Should Alko’s monopoly be maintained or should the wines be brought to the grocery store? This is how the parties respond

Kokoumus, the Greens and Liike Nyt would bring wines to grocery stores. A narrow majority of Finns support the sale of wine in grocery stores.

Attitude the liberalization of wine sales divides parliamentary parties and also the people.

Currently, wines can only be sold in Finland from Alko’s shelves, and wineries can also sell their own products.

Alko’s monopoly currently extends to the sale of all alcoholic beverages over 5.5%. The purpose of Monopoly is to reduce and prevent alcohol harm. Health organizations and, for example, the Norwegian Institute of Health and Welfare (THL) have demanded that Alko’s monopoly be maintained for reasons of public health.

According to the recent HS-gallup, a narrow majority of Finns, i.e. 53 percent, think that wines should be able to be sold in grocery stores as well. A good third, or 36 percent, say no to bringing wines to the grocery store, while 11 percent could not state their position.

In addition HS inquired about the position of the parliamentary parties on the subject with a separate e-mail survey. The Sdp, one of the largest parties in the parliament, would not allow the sale of wine in grocery stores. The party is of the opinion that Alko’s monopoly is one effective way to prevent alcohol harm in Finland.

Basic Finns do not have a direct position on the matter. In the party’s opinion, the dominance of the two large grocery store chains should be broken before one could think about breaking up Alko’s wine monopoly.

Instead the coalition is on the side of liberalizing the wine trade. If it were only up to the coalition, wine-fortified drinks would be on grocery store shelves during the upcoming election season. The coalition also supports allowing wine sales in restaurants.

The coalition is known to push for the abolition of the entire Alko monopoly.

Read more: Many now want wines in grocery stores, but this can have surprising consequences – HS met the world’s leading alcohol researcher, who has a warning message

The coalition is in the same position as the trade sector, represented by Päivittäistavarakauppa ry and the Trade Union, which are visibly lobbying for the liberalization of the wine trade. The non-governmental organizations are running the “Viinit ruokauppaaan” campaign.

According to THL, allowing the sale of wines in grocery stores would also destroy the monopoly covering spirits. Along with wines, the sale of practically all alcoholic beverages below 15% should be liberalized. If this were to happen, up to 75 percent of Alko’s sales would open up to competition, according to THL.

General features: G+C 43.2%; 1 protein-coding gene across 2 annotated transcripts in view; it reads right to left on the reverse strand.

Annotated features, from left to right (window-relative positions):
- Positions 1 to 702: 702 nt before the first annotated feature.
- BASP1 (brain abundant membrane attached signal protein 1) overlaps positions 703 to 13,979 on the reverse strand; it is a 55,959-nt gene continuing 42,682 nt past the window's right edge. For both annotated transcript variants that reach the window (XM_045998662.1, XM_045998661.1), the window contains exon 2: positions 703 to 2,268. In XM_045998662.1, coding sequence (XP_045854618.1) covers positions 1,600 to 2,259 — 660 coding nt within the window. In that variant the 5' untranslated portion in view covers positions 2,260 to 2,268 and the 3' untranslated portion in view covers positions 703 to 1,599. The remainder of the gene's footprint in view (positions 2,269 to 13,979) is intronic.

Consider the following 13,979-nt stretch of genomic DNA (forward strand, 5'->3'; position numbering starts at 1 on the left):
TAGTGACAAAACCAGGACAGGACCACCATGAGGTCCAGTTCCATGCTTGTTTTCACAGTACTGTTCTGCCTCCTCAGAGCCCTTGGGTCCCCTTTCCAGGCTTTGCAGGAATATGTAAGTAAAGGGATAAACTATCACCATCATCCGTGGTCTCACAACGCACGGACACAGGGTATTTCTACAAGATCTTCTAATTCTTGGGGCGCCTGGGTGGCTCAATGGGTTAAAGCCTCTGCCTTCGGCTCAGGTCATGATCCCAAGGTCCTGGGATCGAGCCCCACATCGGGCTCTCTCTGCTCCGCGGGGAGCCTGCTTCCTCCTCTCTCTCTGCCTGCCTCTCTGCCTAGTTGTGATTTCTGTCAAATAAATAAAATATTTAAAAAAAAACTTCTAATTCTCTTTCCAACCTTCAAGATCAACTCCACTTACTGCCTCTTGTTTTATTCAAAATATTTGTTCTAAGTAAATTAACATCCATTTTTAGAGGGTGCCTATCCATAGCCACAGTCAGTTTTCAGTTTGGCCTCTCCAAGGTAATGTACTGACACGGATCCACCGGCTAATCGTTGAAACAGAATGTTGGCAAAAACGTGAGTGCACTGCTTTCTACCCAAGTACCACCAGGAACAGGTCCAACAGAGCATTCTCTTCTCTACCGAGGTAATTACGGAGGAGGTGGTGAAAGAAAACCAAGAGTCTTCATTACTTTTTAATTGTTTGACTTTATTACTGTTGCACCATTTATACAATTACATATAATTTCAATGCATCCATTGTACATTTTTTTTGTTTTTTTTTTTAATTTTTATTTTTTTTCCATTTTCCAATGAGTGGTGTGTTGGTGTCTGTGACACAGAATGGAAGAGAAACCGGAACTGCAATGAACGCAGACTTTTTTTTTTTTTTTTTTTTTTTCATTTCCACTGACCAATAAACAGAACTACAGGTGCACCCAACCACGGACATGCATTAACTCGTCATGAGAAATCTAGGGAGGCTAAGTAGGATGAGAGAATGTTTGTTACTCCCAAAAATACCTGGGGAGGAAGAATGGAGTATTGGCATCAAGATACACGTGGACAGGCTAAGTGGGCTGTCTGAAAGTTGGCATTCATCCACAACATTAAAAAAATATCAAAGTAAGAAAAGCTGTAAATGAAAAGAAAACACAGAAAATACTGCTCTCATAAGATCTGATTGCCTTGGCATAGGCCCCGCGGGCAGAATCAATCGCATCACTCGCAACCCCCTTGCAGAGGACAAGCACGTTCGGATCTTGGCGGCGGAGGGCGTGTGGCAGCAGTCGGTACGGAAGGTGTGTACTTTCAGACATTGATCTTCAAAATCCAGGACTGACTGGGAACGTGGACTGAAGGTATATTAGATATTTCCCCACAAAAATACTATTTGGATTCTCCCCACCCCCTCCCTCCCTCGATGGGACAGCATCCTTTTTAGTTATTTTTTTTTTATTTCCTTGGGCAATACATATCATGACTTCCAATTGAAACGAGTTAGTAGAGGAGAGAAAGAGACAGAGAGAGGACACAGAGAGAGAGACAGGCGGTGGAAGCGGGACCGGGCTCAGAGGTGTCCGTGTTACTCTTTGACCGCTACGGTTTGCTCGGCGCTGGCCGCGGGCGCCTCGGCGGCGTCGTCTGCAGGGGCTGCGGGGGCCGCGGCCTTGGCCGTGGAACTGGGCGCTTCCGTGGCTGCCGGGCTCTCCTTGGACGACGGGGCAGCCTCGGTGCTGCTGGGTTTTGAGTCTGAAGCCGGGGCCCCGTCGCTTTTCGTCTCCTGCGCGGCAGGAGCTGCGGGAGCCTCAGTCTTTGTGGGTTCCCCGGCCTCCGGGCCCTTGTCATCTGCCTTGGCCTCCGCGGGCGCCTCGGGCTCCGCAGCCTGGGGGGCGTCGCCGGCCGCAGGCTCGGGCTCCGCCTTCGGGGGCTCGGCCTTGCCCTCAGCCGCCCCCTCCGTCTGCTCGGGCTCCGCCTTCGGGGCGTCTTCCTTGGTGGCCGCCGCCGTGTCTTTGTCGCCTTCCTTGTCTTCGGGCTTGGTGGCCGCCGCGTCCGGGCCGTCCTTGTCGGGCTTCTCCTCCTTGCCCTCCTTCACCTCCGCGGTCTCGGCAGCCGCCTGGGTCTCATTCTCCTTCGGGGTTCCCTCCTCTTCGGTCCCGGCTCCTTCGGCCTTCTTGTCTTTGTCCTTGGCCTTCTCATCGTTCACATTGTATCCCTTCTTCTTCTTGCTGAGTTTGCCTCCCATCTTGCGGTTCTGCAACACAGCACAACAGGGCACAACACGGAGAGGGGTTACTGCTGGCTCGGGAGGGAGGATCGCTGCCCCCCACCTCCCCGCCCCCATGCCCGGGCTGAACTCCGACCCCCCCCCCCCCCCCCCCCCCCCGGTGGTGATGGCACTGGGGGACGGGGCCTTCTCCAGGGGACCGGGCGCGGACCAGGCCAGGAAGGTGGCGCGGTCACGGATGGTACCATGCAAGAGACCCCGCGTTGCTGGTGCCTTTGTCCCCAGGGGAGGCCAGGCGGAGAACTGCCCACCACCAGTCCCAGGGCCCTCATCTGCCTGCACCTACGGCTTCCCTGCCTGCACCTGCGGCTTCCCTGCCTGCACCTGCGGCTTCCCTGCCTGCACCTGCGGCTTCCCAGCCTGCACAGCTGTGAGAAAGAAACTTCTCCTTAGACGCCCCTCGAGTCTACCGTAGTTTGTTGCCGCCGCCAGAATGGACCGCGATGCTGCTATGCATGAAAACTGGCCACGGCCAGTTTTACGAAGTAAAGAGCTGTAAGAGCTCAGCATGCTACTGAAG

On this basis, the Left Alliance does not support the sale of wine in grocery stores. The party therefore believes that if wines were brought to grocery stores, the entire alcohol monopoly could be immediately thrown into the trash.

The center think that wines should not be brought to grocery store shelves. The party reminds that the alcohol law was reformed only in the previous election period.

The alcohol law that entered into force in 2018 raised the maximum alcohol content of drinks sold in grocery stores from 4.7 percent to 5.5 percent. At the same time, the restriction on the method of production was removed, so liquor-based lemonades made it to stores.

According to the Greens, wines could very well belong in grocery stores in Finland as well, because wine is a food beverage. In the party’s opinion, Finnish alcohol culture should be developed in a healthier direction anyway.

Among the smallest parliamentary parties, the Christian Democrats and Rkp would not bring wine to the grocery store. Instead, Liike Nyt dissolved Alko’s monopoly.

Citizens According to the HS Gallup survey, more men than women would bring wine to grocery stores. 58 percent of men support the liberalization of wine sales, while the share of women is less than half, i.e. 48 percent.

Income class affects the attitude, and especially many people with good incomes would like wines in grocery stores. Managers and senior officials would like to see wines from other professional groups more often on the shelves of grocery stores.

The answers show the effect of political positioning on the wine stock. The political right also supports the liberalization of wine sales for citizens.

75 percent of those who place themselves on the right would like the wines in the grocery store. Somewhat on the right as well as some on the left, the majority think the same. Only a good third of leftists agree.

Citizens’ wine selection is also divided according to party affiliation. Especially supporters of the coalition and basic Finns took a stand in favor of wine sales in grocery stores. 52 percent of the Greens also support liberalization.

The issue divides the supporters of the SDP and the left-wing coalition into two camps. 37 percent of Central residents support the idea of ​​selling wine in grocery stores.

Eduskunta­puolueille the following question was asked: Should the sale of wines also be allowed in grocery stores? HS collected the parties’ answers with an e-mail survey.

Author: JJ Beat

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